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The study abroad field has never faced a moment like this.

Colleges and the independent study abroad provider organizations they work with have had to bring students home from specific countries due to conflicts or natural disasters before, but never before have they had to bring home all students worldwide, as they did this spring when the COVID-19 pandemic started.

After students were safely home, and after arrangements were made to move their courses online, study abroad providers turned to questions of their own financial viability. With study abroad all but suspended for summer and the possibility of students studying abroad this fall still uncertain, study abroad provider organizations have laid off staff, in some cases 50 percent or more of their employees.

Study abroad provider organizations have begun planning for various scenarios for fall and have rolled out new virtual exchange programs, such as virtual international internships, as well as hybrid options.

"We are planning for a variety of realities for the fall," said Lorna Stern, vice president at Arcadia University, in Pennsylvania, and executive director of its College of Global Studies, which operates study abroad programs that enroll students from a variety of colleges.

"One is that with modifications around student safety and well-being and the well-being of our staff and faculty, we are planning that we will be able to deliver on-site programming, but we're also thinking about if we can't do that fully what else might we do. I fully suspect that the kinds of pivots that we've done this summer and the kinds of curriculum and programs that we've developed for the summer we'll try to develop for the fall."

For example, Arcadia is offering a new Virtual Europe program this summer in which students can enroll in online courses taught by faculty in London, Dublin, Edinburgh, Barcelona, Granada, Athens or Rome at the cost of $1,500 per course and, for an additional $1,950 fee, participate in virtual internships with employers in Athens, London or Rome.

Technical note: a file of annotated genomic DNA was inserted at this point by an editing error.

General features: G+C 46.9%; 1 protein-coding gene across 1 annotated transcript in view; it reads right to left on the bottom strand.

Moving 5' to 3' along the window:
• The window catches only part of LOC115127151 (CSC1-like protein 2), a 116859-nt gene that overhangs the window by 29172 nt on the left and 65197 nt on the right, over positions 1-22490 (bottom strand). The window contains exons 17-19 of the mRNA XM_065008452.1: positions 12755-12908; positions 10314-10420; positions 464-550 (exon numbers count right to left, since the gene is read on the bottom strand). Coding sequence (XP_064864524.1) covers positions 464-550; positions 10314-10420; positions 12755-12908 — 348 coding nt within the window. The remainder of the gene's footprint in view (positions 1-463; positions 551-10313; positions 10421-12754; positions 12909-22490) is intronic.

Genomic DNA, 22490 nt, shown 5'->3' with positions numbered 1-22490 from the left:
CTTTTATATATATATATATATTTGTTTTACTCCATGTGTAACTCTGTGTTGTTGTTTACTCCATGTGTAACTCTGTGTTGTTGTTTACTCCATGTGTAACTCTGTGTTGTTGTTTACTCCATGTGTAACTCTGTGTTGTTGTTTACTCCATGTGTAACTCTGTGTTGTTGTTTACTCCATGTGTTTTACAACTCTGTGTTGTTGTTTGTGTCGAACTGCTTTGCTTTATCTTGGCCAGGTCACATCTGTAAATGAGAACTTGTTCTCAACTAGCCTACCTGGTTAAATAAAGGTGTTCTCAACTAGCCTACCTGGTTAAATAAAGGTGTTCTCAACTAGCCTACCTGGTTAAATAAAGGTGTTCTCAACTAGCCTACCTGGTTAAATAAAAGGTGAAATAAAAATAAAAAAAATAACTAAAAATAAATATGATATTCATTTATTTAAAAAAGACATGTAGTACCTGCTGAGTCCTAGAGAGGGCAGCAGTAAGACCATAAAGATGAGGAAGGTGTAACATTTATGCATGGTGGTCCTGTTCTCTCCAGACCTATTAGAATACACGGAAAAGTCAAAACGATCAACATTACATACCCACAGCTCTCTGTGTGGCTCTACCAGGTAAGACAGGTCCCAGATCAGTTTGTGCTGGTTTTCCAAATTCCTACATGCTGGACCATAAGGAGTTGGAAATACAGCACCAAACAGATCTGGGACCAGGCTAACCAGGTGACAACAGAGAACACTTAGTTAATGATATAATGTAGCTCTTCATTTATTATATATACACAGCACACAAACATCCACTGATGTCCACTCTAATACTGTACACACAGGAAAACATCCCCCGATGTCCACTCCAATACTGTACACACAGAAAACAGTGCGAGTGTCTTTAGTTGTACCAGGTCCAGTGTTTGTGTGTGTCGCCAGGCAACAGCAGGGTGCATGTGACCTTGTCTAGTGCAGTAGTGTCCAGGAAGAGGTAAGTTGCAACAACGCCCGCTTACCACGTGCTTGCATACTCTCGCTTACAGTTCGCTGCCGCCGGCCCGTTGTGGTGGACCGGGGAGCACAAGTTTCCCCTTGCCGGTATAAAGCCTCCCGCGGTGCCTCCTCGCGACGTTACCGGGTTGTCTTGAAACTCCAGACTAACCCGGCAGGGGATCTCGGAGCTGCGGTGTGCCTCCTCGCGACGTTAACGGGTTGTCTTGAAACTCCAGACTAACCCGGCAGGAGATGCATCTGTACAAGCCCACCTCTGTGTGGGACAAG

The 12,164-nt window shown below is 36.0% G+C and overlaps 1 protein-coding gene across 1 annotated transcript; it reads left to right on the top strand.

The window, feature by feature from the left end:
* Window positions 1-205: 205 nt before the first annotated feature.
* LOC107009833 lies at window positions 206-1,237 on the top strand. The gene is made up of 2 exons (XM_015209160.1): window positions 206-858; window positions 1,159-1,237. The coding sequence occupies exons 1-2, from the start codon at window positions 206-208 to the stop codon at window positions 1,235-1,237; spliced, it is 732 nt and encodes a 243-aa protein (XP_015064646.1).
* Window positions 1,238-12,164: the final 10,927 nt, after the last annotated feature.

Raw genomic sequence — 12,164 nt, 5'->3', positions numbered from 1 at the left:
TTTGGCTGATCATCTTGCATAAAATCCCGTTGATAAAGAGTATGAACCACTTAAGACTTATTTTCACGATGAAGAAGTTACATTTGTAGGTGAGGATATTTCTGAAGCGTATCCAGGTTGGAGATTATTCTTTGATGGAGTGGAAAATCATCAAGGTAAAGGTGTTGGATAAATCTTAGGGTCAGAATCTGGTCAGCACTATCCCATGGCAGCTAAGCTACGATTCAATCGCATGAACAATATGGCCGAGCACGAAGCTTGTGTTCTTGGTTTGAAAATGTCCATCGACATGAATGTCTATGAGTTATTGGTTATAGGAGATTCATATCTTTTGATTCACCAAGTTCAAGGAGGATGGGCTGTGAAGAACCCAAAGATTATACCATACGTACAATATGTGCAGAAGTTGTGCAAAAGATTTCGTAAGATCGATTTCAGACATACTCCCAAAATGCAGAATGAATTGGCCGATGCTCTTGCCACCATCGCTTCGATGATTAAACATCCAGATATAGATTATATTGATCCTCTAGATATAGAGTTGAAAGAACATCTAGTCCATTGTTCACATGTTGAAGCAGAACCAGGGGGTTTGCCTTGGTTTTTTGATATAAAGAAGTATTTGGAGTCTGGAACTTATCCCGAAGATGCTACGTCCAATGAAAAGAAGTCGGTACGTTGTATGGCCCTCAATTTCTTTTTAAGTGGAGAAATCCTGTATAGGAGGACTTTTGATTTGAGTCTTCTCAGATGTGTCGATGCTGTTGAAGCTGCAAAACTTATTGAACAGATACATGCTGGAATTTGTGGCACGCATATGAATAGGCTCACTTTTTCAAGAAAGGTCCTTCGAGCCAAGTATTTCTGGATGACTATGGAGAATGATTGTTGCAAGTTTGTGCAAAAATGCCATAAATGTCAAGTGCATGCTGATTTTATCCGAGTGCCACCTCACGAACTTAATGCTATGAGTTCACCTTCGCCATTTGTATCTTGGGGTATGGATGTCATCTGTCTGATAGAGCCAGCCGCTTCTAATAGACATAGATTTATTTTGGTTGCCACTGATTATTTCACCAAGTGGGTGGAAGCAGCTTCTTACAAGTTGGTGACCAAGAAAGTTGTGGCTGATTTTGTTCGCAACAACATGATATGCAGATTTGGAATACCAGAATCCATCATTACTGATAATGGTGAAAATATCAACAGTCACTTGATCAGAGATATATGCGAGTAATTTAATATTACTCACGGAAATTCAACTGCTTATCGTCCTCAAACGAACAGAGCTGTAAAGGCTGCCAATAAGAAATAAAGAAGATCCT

Stern said the challenges that higher education institutions in general are facing are very similar to those faced by study abroad providers -- but with other considerations “that in some ways make the challenges a little bit more exponential.”

For example, Stern said even in the event some overseas host institutions are ready and able to receive study abroad students in time for fall, students’ home institutions are unlikely to approve study abroad as long as the State Department warns against travel globally. And before study abroad could happen, Stern said, regular passport and visa processing has to resume. Another consideration, she said, is how much domestic travel countries are allowing by plane.

“All of those questions will affect the capacity of study abroad organizations to truly be able to function,” she said. “I think there’s a real question: in absence of therapies, what is the true capacity of institutions to teach on-site in person going forward, and that’s an unknown.”

Another unknown is how the financial crisis brought about by the pandemic -- and the fact that many students' families are losing incomes and students are losing summer jobs -- could affect demand for study abroad and students' perceived or actual ability to pay for it.